createa new OutputStream to write to this file, starting at the beginning of the file.methods:

  • FileOutputStream(File f, boolean append)

    create a new OutputStream to write to this file

  • void write(int b)

    write 1 byte to the file

  • void flush()

    Flushes this output stream and forces any buffered output bytes to be written

  • void close()

    Write the buffer to flash memory and update the file parameters in flash. Be sure to call this method before your program exits.


import lejos.nxt.*;

public class FileWriteTest {
  public static void main(String[] args) { 
    FileOutputStream out = null; // declare outside the try block
    File data = new File("log.dat");

    try {
      out = new FileOutputStream(data);
    } catch(IOException e) {}

    DataOutputStream dataOut = new DataOutputStream(out);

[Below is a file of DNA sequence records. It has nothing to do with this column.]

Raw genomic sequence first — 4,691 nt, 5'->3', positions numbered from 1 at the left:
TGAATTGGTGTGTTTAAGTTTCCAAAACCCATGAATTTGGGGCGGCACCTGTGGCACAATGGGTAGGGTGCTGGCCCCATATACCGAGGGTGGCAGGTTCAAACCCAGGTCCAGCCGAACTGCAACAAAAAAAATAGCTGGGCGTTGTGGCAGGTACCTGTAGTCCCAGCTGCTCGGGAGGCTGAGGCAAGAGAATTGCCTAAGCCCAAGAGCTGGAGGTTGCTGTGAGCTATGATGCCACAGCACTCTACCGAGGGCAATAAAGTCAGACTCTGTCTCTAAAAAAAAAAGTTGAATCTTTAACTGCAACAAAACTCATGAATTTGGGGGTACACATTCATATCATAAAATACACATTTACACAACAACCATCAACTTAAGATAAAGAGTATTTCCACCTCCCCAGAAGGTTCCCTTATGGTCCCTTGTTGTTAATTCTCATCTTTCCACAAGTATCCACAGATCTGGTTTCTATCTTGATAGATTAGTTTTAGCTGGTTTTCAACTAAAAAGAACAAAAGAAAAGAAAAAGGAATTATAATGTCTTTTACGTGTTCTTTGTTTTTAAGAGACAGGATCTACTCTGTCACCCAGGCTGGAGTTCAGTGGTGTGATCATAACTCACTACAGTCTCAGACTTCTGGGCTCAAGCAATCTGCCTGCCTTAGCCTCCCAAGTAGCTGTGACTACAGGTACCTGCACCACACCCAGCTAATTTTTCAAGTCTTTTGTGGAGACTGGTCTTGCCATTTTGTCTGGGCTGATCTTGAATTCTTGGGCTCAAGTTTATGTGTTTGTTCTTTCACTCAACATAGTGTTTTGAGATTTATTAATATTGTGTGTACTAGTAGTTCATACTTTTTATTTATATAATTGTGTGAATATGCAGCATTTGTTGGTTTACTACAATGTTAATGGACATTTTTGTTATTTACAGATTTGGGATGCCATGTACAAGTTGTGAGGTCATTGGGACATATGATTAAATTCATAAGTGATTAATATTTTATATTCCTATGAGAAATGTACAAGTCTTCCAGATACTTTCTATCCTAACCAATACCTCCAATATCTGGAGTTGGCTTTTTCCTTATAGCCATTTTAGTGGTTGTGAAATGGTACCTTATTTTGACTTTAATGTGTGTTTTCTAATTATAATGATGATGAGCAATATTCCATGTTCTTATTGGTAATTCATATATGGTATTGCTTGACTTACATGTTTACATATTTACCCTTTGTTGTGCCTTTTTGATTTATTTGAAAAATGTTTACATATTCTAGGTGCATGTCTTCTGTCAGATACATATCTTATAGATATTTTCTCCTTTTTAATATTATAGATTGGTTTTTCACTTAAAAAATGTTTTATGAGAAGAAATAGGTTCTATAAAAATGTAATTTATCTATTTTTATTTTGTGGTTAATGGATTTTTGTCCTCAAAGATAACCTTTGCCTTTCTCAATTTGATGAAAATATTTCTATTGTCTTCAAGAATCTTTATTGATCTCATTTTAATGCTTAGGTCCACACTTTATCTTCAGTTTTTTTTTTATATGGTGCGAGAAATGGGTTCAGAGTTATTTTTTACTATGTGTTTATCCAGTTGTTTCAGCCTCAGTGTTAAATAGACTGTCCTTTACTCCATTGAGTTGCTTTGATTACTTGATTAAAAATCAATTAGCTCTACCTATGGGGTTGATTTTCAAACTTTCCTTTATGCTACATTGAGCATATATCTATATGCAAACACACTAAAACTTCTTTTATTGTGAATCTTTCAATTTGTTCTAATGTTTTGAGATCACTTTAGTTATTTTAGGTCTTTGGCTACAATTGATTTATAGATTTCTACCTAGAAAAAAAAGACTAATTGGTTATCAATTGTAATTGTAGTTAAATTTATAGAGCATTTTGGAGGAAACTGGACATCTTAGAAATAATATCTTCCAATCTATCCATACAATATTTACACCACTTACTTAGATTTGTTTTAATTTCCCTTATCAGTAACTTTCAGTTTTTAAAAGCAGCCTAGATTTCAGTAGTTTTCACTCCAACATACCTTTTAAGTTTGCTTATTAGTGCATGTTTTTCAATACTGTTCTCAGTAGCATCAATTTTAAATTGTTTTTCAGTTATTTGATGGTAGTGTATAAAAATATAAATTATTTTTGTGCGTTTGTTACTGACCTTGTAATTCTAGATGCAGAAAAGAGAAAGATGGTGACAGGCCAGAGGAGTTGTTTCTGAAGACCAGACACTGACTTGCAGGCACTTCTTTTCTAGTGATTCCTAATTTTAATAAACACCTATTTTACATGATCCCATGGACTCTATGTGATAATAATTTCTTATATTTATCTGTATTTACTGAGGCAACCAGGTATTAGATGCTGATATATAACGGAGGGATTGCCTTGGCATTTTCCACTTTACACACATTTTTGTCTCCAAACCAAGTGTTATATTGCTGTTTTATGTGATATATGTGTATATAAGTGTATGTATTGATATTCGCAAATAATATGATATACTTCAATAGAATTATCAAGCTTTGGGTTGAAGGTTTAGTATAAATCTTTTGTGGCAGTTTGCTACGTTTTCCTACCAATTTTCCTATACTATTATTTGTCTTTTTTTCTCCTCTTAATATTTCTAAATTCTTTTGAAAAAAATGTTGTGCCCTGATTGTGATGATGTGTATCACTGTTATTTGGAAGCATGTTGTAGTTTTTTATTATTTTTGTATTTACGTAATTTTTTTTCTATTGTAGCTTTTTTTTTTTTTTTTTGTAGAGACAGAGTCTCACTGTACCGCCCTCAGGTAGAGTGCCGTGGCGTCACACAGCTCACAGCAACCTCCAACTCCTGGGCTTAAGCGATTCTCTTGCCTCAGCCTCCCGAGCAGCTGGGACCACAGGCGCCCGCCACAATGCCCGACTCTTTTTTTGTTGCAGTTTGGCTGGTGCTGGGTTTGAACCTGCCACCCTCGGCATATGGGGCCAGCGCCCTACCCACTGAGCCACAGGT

float x = 1f;
    int length = 8;

    try { // write
      for(int i = 0 ; i<length; i++ ) {
        LCD.drawString(" "+x,0,i);
        x = x*-2.2f; 
      out.close(); // flush the buffer and write the file
    } catch (IOException e) {
      LCD.drawString("write error", 0, 3);

After you run this example, look for the newly created file in the Files menu.


The constructor is:

  • FileInputStream( File afile)


  • int read()

    returns a value between 0 and 255, representing a single byte

  • int available()

    returns the number of bytes available to be read.

Here is an example that reads the file

import lejos.nxt.*;

public class FileReadTest {
  public static void main(String[] args) {